The Eastern Orthodox interpretation of this passage is not that John personally asked this question because his faith was wavering; but rather that he sent his own followers to ask the question (11:2) so that they would begin believing in Jesus and follow Him.
The Gospel explanations by Theophylact, an 11th century Byzantine, are perhaps the best source of concise Eastern Orthodox interpretations of the Gospels. [Commentaries were in Greek and often point out subtleties in the Greek text that are missed in most Bible translations]. The King James translators sometimes consulted Theophylact when they encountered a difficult passage.] Theophylact was almost always summarizing much older commentaries from the Church Fathers, especially John Chrysostom. He comments on this passage:
Now when John had heard in the prison the works of Christ, he sent two of his disciples, and said unto him, Art Thou He that cometh, or
do we look for another?
John did not ask as if he himself did not know Christ. How could this
be when he had borne witness to Him, saying, "Behold the Lamb of God"?
[John 1:29]. But because his disciples were jealous of Christ, John
sent them to acquire more evidence, so that by seeing the miracles
they might believe that Christ is greater than John. This is why he
himself pretends to ask, "Art Thou He that cometh?" that is, He Whose
coming in the flesh is awaited in the Scriptures. Some believe that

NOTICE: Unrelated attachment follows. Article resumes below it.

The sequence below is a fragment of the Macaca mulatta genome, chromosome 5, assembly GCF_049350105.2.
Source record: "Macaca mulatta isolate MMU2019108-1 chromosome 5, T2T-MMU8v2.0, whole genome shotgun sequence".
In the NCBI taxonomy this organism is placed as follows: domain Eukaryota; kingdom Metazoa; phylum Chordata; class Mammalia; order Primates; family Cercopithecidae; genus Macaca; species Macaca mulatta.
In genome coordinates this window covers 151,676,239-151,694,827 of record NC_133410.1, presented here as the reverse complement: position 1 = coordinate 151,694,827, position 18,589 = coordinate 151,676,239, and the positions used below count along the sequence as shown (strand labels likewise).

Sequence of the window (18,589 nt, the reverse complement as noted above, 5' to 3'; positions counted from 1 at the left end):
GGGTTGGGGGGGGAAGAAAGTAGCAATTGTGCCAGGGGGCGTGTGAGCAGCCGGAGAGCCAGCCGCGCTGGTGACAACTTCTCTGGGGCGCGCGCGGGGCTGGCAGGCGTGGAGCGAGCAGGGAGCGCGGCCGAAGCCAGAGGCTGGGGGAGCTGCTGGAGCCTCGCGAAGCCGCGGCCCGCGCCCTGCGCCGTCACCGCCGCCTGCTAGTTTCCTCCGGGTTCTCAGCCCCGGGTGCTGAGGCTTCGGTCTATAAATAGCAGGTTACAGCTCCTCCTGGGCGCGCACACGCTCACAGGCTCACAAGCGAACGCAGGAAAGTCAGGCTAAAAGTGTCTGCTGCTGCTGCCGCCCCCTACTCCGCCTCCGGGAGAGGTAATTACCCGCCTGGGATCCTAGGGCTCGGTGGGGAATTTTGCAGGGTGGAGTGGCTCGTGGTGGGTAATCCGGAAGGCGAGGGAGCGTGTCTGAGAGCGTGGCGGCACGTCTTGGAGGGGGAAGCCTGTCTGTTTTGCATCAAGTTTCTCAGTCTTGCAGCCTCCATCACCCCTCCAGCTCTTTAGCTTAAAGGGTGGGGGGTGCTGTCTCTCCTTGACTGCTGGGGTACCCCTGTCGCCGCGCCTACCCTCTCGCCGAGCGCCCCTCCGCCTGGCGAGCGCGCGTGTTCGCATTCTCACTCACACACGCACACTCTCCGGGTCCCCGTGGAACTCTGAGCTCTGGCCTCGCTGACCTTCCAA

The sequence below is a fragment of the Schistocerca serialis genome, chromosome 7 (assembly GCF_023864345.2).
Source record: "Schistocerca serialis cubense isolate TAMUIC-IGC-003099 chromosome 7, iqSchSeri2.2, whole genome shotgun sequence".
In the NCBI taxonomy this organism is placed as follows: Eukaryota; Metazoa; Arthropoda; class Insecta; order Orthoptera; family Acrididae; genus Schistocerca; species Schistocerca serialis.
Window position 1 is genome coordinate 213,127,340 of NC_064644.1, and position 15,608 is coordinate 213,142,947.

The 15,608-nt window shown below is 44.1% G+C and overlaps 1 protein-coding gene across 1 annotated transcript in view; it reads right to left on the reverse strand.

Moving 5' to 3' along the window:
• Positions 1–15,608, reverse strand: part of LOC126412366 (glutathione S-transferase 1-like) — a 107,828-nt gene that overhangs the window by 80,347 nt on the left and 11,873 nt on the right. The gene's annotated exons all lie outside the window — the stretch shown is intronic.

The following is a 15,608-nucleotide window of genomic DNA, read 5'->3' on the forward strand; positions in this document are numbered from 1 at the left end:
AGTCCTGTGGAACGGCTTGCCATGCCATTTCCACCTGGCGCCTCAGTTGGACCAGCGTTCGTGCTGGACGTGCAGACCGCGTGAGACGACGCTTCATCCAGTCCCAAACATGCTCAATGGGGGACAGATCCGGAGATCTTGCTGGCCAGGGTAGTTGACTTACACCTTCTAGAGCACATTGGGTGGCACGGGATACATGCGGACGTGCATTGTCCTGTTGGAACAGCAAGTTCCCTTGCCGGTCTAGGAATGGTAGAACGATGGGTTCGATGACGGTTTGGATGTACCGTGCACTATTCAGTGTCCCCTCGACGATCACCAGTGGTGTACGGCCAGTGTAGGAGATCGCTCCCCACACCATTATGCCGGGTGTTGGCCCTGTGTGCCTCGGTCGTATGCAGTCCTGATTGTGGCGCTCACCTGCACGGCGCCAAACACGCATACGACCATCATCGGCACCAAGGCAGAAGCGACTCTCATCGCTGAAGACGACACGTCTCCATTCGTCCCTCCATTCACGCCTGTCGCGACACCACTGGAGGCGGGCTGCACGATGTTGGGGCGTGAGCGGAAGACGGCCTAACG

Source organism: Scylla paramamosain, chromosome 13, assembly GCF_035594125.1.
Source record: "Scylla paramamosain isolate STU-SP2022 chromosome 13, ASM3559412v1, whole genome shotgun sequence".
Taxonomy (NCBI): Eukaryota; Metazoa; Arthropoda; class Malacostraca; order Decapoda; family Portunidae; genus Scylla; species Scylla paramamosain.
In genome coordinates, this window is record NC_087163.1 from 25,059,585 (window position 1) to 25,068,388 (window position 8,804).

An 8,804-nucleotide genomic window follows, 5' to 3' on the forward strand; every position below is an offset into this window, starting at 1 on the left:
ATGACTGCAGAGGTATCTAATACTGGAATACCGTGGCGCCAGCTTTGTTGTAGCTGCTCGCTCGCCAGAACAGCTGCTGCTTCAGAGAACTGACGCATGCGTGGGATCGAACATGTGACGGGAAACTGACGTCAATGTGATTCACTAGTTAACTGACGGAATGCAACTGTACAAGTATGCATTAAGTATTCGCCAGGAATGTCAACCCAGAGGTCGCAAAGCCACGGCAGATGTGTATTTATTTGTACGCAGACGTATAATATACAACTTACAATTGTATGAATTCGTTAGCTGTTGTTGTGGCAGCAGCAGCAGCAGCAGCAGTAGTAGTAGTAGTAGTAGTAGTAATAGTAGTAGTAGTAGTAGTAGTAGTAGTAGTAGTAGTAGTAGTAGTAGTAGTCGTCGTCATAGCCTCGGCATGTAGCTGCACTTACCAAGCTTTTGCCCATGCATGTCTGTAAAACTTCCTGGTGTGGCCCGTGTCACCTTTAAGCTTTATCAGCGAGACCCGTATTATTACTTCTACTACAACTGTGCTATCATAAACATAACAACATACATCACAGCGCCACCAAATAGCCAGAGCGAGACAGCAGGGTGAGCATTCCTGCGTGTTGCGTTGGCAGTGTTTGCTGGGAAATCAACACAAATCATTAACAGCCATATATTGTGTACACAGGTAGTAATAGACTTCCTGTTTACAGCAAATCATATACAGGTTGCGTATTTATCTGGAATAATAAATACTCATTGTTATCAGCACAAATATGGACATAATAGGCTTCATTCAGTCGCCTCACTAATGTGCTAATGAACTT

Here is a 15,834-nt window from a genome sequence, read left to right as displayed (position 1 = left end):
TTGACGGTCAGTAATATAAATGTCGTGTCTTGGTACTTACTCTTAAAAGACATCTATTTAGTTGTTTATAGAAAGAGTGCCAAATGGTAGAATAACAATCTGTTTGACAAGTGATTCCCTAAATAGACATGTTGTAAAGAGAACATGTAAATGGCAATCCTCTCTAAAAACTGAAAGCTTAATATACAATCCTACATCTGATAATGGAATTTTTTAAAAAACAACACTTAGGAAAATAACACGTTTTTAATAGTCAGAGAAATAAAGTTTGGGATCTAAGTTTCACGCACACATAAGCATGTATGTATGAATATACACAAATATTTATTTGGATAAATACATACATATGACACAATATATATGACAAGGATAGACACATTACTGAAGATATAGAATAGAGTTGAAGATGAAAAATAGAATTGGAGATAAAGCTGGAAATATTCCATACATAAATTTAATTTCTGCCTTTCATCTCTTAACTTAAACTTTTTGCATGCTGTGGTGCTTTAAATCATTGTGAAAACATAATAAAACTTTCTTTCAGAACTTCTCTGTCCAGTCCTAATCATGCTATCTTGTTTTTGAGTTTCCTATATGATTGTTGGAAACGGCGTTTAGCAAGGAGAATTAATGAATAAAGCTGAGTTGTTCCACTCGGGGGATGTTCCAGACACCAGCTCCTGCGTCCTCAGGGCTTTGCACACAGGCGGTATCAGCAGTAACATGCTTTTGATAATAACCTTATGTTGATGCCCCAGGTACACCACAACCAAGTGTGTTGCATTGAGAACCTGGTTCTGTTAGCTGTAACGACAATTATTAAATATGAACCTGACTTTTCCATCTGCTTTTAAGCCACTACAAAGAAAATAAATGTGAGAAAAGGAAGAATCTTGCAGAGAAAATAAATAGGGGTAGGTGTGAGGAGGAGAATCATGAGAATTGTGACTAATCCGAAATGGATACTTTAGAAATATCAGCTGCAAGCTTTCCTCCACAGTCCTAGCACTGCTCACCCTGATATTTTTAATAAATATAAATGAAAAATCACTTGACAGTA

by saying, "He that cometh", he was asking about the descent into
hades, as if not knowing the answer, John were questioning, "Art Thou
He that goeth even into hades, or should we look for another?" But
this is foolishness, for how could John, who was greater than the
prophets, not know of the crucifixion of Christ and the descent into
hades, when he had called Christ the Lamb Who would be sacrificed for
us? John knew, therefore, that the Lord would also go down into hades
in the soul so that even there, as St. Gregory the Theologian [Gregory
of Nazianzus, 329-390] says, He might save those who would have
believed if He had become incarnate in their day. John did not ask
this because he did not know the answer, but rather because he wanted
to provide his disciples with the evidence of Christ's miracles.
Look, then, how Christ answers the question ... [cf. Matthew 11:4-6]
The Explanation of the Holy Gospel According to St. Matthew
Two questions have arisen regarding this explanation:
Why did John the Baptist needed to "pretend" instead of simply telling his disciples, "Go and look at all the miracles He performs"?
Why did Jesus asked the disciples to “go back and report to John..." (Matthew 11:4) while He knew that it was all about the John's disciples rather than John himself?
The answer to the first question lies in understanding that John's disciples were intensely loyal to him and jealous of the attention that Christ was receiving at, in their eyes, John's expense. This is evident, John Chrysostom observes, in their earlier "complaints":
And they came to John, and said to him, “Rabbi, he who was with you beyond the Jordan, to whom you bore witness, here he is, baptizing,
and all are going to him.” (John 3:26)
Then the disciples of John came to him, saying, “Why do we and the Pharisees fast, but your disciples do not fast?” (Matthew 9:14)